Banks have a stiff challenge with meeting consumer expectations for digital tools, as people grow accustomed to simple, convenient digital channels in other parts of their lives. Consumers young and old prefer using websites and mobile applications for their routine banking transactions, Bain & Company found in our recent survey of 133,171 banking customers in 22 countries.
Big tech marches on. Retail banking is being upended not by the fintech start-ups that once appeared to be the major threat, but by established technology firms such as Amazon and Apple. Amazon Cash, for instance, lets customers deposit cash directly into their Amazon accounts from more than 10,000 retail locations. The company also loaned more than $1 billion in the past year to small merchants selling through its online platform. Banks appear to be vulnerable to further incursions.
We already see the dynamic of technology firms moving into banking in Asia. In China, e-commerce giant Alibaba has amassed the world’s largest money-market fund, issued $96 billion of loans in five years and grown Ant Financial to a market capitalization roughly equivalent to the ninth-largest bank in the US. Alibaba also started online bank MYbank, which approves loans instantly, using automated processes based on consumers’ financial history with Alibaba.
Muck Rack makes it simple to find people, tweets, or articles that mention any name, keyword, company, hashtag etc. We've compiled this guide to help you make the most of your search.
Selecting a term
Start searching tweets, articles from media outlets, articles mentioned in tweets, journalists'
names, titles and bios with some suggested searches:
Companies or Topics (e.g. iPhone, Microsoft)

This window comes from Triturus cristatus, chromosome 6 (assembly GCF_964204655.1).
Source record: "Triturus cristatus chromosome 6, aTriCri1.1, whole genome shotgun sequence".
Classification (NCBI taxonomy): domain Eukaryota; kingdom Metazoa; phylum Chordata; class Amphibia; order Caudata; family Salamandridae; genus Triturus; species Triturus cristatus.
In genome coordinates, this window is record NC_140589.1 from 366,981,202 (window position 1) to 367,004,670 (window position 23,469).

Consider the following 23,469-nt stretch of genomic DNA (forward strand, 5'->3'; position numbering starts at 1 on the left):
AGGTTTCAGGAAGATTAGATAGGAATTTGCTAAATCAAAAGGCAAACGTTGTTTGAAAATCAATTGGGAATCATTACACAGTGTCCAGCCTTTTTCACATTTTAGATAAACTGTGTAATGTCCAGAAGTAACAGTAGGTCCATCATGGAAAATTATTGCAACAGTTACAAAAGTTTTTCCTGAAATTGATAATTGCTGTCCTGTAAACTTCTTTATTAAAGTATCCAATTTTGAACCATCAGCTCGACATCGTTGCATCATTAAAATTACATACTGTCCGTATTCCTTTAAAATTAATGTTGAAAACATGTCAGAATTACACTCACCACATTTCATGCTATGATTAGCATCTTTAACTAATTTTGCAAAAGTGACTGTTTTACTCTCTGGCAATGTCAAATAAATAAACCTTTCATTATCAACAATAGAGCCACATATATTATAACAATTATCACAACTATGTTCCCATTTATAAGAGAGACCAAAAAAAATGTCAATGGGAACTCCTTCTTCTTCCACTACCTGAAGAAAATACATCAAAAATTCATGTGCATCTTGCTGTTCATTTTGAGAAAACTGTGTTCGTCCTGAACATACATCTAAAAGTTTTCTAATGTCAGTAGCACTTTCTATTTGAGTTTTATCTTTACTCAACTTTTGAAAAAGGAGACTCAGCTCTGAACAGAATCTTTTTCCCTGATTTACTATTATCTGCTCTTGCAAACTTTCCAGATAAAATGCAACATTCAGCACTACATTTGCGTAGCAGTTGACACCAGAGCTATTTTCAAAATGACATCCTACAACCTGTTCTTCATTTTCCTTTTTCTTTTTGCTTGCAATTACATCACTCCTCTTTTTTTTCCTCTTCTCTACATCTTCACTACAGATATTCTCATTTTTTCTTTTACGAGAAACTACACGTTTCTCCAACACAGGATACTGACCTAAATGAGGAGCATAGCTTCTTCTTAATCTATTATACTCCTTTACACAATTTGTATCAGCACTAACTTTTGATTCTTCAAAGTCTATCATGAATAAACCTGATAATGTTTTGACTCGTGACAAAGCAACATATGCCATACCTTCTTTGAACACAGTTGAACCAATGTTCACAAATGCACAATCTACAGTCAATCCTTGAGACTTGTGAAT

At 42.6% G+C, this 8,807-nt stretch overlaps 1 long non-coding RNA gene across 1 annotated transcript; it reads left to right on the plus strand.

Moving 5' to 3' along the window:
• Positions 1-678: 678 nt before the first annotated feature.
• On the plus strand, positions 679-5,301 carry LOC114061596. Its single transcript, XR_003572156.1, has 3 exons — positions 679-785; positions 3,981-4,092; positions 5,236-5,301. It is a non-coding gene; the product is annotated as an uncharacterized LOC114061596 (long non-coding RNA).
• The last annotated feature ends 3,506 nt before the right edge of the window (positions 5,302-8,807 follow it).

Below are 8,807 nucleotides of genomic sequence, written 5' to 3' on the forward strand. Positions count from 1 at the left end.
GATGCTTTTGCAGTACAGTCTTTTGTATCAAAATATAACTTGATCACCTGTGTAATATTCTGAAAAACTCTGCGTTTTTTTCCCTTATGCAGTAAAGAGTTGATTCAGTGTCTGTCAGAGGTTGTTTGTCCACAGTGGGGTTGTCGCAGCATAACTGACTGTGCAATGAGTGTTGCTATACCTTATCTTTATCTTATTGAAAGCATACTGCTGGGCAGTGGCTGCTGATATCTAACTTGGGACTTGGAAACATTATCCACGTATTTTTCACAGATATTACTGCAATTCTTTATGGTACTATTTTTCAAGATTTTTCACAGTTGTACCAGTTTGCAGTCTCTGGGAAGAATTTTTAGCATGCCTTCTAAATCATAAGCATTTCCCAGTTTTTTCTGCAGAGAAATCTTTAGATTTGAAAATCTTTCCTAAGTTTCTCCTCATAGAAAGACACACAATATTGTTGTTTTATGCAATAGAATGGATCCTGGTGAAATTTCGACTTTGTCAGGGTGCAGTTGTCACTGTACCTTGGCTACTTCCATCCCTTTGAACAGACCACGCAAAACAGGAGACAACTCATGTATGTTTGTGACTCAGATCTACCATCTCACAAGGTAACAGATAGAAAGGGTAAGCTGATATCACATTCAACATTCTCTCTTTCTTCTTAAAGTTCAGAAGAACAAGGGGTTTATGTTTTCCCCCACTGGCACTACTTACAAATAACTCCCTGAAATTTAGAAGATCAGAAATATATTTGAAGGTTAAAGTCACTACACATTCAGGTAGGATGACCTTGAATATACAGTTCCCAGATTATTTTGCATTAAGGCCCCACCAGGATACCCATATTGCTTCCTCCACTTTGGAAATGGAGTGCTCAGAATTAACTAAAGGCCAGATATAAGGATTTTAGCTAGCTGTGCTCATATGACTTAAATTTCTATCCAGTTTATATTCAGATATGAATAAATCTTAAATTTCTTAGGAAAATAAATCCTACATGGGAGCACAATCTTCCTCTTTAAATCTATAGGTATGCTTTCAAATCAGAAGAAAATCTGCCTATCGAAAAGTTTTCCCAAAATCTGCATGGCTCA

Phrases (e.g. "cloud computing") — use quotes to keep the terms together
Twitter handles (e.g. @username) — returns those who have mentioned or replied to
Names (e.g. "David Pogue")
Hashtags (e.g. #sxsw, #london2012)
Bio details (e.g. vegan, Olympics, father)
Muck Rack's Advanced Search allows for many boolean operators.
Find results that mention multiple specified terms, use AND or
+. For example, ensure each result contains both Elon Musk and Mark Zuckerberg by
searching Musk AND Zuckerberg or Musk + Zuckerberg.
Use the operators OR or , to broaden your search when you'd like either of
multiple terms to appear in results. (This is the default behavior of our search when no operators
are used). For example, results will contain either cake or cookie by searching cake OR cookie or cake,cookie
Use NOT or - to subtract results from your search. For
example, searching Disney will yield results about the Walt Disney Company as well as Walt Disney
World Resort. To exclude mentions of Disney World, search for Disney -World or Disney
When using one of these operators with a phrase, enclose it in quotation marks. For example, you can
find results about smartphones excluding Apple's iPhone 4S by searching smartphone -"iPhone
Exact case matching or punctuation
If you're searching for a brand name or keyword that relies on specific punctuation marks or capitalization, you can
find results that match your exact query by adding matchcase: before the keyword you're searching for, like matchcase:E*TRADE .
Use parentheses to separate multiple
boolean phrases. For example, to find journalists talking about having fun in Disney World or
Disneyland, search for ("disney world" OR disneyland) AND fun.
An asterisk can be used to search for any variation of a root word truncated by the asterisk. For example, searching for admin* will return results for administrator, administration, administer, administered, etc.
A near operator is an AND operator where you can control the distance between the words. You can vary the distance the near operation uses by adding a forward slash and number (between 0-99) such as strawberries NEAR/10 "whipped cream", which means the strawberries must exist within 10 words of "whipped cream".